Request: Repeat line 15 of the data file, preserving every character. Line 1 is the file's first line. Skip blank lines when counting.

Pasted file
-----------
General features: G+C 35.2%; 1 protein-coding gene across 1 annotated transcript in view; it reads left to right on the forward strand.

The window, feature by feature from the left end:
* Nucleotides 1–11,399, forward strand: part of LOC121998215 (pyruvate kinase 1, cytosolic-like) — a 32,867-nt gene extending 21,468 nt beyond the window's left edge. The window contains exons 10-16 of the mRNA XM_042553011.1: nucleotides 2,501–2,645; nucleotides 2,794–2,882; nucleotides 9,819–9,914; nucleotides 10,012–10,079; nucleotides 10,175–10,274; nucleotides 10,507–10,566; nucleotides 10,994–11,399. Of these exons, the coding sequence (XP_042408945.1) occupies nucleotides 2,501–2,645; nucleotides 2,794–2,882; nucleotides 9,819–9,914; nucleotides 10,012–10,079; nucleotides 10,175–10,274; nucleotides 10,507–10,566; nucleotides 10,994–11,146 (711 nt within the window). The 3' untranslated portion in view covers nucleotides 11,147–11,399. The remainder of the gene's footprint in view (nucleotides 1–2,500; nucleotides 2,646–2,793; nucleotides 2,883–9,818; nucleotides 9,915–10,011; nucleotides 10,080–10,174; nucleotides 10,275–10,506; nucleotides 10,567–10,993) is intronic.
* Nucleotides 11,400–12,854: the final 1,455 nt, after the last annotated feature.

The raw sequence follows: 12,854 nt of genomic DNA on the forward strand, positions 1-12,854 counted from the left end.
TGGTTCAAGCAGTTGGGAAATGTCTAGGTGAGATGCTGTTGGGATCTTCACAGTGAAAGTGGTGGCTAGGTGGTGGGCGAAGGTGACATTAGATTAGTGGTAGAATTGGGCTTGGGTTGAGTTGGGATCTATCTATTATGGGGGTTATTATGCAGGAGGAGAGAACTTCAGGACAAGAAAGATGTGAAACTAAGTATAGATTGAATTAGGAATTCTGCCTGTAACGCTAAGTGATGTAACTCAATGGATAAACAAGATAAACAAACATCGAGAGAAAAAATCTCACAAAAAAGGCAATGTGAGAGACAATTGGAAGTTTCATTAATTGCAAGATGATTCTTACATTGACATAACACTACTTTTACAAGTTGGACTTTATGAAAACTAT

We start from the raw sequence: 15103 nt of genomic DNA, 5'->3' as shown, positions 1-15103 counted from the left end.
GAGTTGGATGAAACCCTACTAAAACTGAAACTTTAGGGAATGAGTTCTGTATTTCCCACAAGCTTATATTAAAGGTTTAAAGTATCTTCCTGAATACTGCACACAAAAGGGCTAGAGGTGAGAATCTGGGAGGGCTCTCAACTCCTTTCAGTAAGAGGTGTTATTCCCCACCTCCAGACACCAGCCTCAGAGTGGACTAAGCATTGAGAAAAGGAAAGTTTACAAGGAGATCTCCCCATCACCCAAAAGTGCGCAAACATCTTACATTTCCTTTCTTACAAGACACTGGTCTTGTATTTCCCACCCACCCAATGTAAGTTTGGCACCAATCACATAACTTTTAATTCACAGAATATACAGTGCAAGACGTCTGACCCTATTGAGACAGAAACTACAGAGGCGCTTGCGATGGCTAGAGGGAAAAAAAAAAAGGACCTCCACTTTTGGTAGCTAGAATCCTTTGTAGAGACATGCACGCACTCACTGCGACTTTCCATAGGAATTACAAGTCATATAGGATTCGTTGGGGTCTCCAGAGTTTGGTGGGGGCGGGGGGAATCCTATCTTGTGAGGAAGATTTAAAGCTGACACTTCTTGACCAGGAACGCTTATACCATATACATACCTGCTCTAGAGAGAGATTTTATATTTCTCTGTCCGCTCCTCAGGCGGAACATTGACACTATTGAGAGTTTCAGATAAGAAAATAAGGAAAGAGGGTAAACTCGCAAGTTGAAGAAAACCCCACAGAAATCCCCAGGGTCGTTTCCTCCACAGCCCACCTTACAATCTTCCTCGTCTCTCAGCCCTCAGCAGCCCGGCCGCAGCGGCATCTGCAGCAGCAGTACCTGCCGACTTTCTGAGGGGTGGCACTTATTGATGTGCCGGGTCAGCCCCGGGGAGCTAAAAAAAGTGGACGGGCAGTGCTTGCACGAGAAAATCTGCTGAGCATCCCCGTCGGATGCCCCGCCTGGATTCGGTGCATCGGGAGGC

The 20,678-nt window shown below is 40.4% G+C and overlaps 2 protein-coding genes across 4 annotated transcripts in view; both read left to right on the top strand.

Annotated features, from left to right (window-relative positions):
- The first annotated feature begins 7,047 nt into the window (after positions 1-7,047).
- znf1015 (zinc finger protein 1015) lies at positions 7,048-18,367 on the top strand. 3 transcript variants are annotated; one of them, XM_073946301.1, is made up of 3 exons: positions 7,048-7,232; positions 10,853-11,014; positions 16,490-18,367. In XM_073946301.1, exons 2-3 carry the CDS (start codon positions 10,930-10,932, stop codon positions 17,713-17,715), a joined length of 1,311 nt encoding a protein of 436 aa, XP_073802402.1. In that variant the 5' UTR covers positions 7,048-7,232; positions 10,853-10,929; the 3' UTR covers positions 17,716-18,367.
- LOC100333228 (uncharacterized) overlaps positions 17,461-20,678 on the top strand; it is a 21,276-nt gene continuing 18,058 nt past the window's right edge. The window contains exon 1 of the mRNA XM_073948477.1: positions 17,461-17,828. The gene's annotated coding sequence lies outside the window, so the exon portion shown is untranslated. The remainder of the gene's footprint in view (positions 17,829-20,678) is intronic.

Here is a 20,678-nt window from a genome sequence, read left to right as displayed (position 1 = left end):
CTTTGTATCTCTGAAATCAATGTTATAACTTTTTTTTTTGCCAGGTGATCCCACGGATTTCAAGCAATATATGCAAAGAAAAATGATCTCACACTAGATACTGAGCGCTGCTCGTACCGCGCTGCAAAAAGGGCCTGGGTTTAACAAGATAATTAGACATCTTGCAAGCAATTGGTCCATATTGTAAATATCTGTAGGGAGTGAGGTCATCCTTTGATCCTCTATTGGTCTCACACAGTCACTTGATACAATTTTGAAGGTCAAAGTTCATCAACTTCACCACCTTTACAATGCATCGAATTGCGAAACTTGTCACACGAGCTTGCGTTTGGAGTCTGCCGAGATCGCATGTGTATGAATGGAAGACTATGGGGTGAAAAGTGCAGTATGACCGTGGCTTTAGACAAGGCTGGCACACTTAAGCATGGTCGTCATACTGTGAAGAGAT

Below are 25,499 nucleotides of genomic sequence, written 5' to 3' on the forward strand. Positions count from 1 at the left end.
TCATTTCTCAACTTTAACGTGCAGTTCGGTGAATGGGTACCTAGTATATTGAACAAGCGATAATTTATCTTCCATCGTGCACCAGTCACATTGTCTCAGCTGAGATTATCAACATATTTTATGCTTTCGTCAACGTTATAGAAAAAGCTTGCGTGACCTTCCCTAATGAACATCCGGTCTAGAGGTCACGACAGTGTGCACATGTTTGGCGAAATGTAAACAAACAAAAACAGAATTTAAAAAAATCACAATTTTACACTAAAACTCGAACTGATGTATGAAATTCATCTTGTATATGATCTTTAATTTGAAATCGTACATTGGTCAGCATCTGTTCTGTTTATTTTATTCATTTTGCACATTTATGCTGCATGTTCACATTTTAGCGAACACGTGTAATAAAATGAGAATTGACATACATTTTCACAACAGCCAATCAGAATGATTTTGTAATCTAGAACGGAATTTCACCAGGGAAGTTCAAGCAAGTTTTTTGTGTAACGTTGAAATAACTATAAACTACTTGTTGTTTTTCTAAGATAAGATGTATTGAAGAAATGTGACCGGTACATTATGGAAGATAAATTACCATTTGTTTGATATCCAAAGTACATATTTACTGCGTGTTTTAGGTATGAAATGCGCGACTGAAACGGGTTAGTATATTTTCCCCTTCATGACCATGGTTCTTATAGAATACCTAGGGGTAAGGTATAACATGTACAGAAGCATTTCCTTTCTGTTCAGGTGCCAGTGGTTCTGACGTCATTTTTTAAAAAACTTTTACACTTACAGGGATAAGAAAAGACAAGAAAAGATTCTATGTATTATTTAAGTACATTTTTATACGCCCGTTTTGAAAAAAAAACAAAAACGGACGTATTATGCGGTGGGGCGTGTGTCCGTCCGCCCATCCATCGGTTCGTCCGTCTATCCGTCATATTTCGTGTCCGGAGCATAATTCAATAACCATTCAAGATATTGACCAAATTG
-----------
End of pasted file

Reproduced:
CTTTGTATCTCTGAAATCAATGTTATAACTTTTTTTTTTGCCAGGTGATCCCACGGATTTCAAGCAATATATGCAAAGAAAAATGATCTCACACTAGATACTGAGCGCTGCTCGTACCGCGCTGCAAAAAGGGCCTGGGTTTAACAAGATAATTAGACATCTTGCAAGCAATTGGTCCATATTGTAAATATCTGTAGGGAGTGAGGTCATCCTTTGATCCTCTATTGGTCTCACACAGTCACTTGATACAATTTTGAAGGTCAAAGTTCATCAACTTCACCACCTTTACAATGCATCGAATTGCGAAACTTGTCACACGAGCTTGCGTTTGGAGTCTGCCGAGATCGCATGTGTATGAATGGAAGACTATGGGGTGAAAAGTGCAGTATGACCGTGGCTTTAGACAAGGCTGGCACACTTAAGCATGGTCGTCATACTGTGAAGAGAT